“As we think about our water usage, how do we handle the wash water from our equipment when it contains oils, gases, greases, metals, etc? How do we handle storm water at our locations

Grant Zoldowski United Rentals

and make sure we’re handling it appropriately and that discharge is not affecting others or the environment around us?” he asks.

In addition to handling waste water, Zoldowski also points to reducing the overall use of water in operations. “Are we using the appropriate amount of water? Are there leaks within my facility that could be creating a waste of water? Are there ways for us to use water more efficiently within our operations?” he asks.

From a land perspective, Zoldowski notes equipment malfunctions can lead to accidents causing chemicals to leak into the environment. Despite being unintentional, rental companies are responsible for dealing with the consequences appropriately.

“One example would be underground storage tanks,” Zoldowski says. “They’re safe from a fire and explosion perspective, but what about an unfortunate malfunction that creates spills? How do we rectify that as we move forward? These are all things we consider and take very seriously as we look at the environmental compliance aspects of it.”

When it comes to air, Zoldowski points to several areas including gasoline dispensing and “fugitive emissions” like dust, etc., but he said one of the biggest categories is still engine emissions.

“We’ve been getting a lot of questions from our customers asking us to help them understand greenhouse gas emissions, and which machines are the biggest offenders, and so on,” Zoldowki says.

“Our biggest ambitions are internally from an operations perspective,” he says. “Whether that be our delivery fleet, our sales, or our service teams.”

“We are seeing some regulations that have the potential to go into effect for larger, publicly-traded companies, such as Sunbelt and United Rentals. That may trickle down to some of our customers, so we’re helping them understand how to effectively understand greenhouse gases and emissions from equipment.”

Zoldowski says the biggest challenges are associated with understanding the different technologies powering today’s equipment. By and large, [North American] rental companies are still at the beginning of their efforts to reduce their climate impact. It will take time for OEMs to implement different technologies and for equipment owners to adapt to the logistical issues that come with emerging technologies.

ROI on battery-powered equipment

How to get a swift return on investment from battery-powered equipment is a hot topic for rental companies. Their acquisition costs can be from one and a half to two times that of diesel-powered machines, making it a hard sell for some. There’s also the question of the charging infrastructure.

The hope is that acquisition costs will come down over time, and some of the other kinks will get worked out in the process.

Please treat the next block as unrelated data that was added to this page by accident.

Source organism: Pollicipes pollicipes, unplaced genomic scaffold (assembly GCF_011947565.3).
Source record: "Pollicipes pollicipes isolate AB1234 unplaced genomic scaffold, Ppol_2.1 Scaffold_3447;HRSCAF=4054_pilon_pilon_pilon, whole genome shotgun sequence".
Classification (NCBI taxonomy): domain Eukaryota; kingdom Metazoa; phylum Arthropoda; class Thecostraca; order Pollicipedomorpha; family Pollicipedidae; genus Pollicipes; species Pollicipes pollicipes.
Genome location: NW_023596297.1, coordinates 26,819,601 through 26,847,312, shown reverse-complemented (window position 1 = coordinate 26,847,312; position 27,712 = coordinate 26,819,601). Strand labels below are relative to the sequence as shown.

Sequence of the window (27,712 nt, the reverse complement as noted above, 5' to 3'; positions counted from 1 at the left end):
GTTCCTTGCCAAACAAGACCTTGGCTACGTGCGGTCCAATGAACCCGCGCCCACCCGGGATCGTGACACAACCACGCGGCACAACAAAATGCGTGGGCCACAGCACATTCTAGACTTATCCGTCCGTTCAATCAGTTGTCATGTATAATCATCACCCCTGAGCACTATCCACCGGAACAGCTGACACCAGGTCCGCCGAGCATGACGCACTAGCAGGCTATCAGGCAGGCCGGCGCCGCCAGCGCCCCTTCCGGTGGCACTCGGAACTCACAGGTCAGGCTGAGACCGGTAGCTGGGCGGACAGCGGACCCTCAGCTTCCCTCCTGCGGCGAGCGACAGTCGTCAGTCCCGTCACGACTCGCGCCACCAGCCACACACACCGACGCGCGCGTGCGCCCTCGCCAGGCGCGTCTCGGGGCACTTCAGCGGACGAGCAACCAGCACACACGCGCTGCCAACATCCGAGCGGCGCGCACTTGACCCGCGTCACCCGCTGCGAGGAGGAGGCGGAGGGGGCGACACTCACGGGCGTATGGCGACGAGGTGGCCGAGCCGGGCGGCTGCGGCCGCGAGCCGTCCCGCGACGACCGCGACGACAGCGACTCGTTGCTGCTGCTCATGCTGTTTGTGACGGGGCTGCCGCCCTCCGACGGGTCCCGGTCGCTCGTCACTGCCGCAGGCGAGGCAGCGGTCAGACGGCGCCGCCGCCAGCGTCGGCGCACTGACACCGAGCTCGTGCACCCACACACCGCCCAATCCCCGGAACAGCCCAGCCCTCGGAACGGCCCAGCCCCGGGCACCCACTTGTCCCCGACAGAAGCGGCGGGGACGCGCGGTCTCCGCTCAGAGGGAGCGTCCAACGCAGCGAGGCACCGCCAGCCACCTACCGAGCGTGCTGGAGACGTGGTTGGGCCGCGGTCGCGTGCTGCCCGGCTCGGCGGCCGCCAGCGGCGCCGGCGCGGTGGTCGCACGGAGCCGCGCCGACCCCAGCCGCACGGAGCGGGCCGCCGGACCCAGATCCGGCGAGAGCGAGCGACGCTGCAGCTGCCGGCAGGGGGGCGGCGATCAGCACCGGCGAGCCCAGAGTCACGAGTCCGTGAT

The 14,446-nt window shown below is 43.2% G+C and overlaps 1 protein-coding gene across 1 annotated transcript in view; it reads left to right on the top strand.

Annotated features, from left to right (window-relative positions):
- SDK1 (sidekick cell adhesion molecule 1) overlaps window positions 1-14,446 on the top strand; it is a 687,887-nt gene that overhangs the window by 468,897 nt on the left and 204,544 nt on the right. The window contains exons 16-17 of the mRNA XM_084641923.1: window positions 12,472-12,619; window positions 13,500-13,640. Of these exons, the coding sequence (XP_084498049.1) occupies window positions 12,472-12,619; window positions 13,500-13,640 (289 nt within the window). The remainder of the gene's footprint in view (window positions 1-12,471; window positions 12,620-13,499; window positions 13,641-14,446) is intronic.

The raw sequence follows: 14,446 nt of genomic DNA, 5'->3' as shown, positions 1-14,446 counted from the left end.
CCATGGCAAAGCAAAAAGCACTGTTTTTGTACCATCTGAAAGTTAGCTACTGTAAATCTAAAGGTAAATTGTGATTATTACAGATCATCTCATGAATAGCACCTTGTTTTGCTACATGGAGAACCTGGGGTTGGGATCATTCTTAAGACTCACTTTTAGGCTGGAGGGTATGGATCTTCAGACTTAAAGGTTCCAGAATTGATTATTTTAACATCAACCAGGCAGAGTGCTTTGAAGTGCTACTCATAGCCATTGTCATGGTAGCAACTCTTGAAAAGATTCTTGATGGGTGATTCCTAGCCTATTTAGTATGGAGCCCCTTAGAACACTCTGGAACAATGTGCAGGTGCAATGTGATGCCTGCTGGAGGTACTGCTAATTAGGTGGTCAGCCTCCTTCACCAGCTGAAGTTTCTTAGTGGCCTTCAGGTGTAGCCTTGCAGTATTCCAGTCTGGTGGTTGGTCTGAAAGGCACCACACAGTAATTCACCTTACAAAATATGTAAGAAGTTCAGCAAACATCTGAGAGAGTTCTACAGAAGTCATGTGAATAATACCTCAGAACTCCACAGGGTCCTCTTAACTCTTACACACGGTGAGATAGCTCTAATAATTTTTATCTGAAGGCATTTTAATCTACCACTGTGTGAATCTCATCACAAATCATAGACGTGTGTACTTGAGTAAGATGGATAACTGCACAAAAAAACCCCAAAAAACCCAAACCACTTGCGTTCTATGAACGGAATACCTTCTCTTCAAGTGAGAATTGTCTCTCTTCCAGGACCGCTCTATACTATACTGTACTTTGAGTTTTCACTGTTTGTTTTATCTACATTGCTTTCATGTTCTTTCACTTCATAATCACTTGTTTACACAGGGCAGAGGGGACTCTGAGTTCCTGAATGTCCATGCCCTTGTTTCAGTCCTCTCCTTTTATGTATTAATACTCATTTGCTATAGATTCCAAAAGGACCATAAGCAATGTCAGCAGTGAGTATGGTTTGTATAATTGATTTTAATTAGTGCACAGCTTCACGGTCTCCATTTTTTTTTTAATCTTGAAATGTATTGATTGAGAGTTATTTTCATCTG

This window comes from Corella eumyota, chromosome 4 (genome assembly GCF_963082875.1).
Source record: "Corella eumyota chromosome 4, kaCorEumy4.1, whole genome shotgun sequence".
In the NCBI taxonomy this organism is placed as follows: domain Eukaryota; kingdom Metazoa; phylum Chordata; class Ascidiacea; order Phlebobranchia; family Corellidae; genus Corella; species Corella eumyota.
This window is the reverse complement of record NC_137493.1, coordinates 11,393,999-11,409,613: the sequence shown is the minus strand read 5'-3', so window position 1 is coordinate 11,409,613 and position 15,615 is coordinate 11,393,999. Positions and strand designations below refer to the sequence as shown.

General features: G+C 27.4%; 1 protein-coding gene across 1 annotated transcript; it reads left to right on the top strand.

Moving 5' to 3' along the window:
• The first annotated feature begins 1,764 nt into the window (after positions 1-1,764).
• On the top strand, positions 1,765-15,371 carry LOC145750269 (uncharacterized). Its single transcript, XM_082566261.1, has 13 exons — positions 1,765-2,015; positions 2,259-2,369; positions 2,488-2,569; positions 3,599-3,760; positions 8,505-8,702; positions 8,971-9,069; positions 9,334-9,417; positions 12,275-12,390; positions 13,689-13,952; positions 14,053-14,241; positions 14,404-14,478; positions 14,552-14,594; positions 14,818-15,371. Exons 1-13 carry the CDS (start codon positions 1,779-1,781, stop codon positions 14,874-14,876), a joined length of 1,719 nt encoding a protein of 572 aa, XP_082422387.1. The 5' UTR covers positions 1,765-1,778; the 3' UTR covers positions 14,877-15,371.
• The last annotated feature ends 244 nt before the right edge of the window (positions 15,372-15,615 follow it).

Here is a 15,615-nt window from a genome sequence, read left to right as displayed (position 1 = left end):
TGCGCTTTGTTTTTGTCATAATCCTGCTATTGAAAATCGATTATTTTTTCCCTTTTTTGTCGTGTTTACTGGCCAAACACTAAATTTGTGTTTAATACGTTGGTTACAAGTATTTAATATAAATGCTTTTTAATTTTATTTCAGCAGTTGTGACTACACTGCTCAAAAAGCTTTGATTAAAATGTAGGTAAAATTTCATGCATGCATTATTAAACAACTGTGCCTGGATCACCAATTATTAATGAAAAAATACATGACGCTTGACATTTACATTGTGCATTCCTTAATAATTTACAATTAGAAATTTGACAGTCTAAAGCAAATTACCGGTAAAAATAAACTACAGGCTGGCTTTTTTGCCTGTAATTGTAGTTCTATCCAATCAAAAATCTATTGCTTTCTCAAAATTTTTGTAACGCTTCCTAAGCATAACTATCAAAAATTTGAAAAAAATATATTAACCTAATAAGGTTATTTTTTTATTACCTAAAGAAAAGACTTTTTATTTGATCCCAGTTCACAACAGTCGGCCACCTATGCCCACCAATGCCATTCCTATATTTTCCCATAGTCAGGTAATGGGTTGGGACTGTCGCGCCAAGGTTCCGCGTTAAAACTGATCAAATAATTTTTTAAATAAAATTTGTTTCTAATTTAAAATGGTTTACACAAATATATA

“Hopefully, we’re going to see the energy density of the batteries improve for more hours of use,” Halvorsen says. “Eventually, costs should come down, but will regulations get more intrusive on mandating zero emissions or alternative power sources?”

“On the other hand, what’s the future of diesel fuel prices? If it’s $5 per gallon today, what is it going to be two years from now, or four years from now?”

Taking the first step toward sustainability

Sustainability is a broad topic and it can be intimidating to begin the journey toward reducing your company’s carbon emissions. Where should you begin?

“I would recommend taking some time and thinking about what you want to accomplish, and then considering your available resources. Don’t try to take on too much at once,” Halvorsen advises. “Focus on those first few criteria or those few goals that matter the most to you and your company. That way, you’ll be able to get some early wins and drive some momentum going forward.”

Zoldowki suggests considering how you can measure and track progress toward your specific goals. “The earlier you start tracking, the better off you are in developing the processes to put in place,” he advises.

Regulations are going to continue gaining speed, he says, and this will require rental companies to do business differently, whether they’re ready or not.

“We’re being asked by regulators, and we’re being asked by our customers, what our program is and what we are doing about [our carbon footprint]. This is not a passing fad. This is what what’s required today to keep us successful in our businesses,” he states.

Focus on efficiency

When all is said and done, sustainability is about optimizing efficiency for the greater good.

“Sustainability and efficiency absolutely go hand in hand,” Halvorsen says. “Something as simple as changing out the lights at your facilities helps drive efficiency and lower costs. It applies to the introduction of new equipment as well, making sure we’re offering that equipment to our customers.”

Zoldowski agrees, adding, “Any time you can reduce energy use and waste within the business, that’s going to give you benefits all around, whether it be reducing energy usage, water usage, all those aspects. All of it makes for an easy business case.”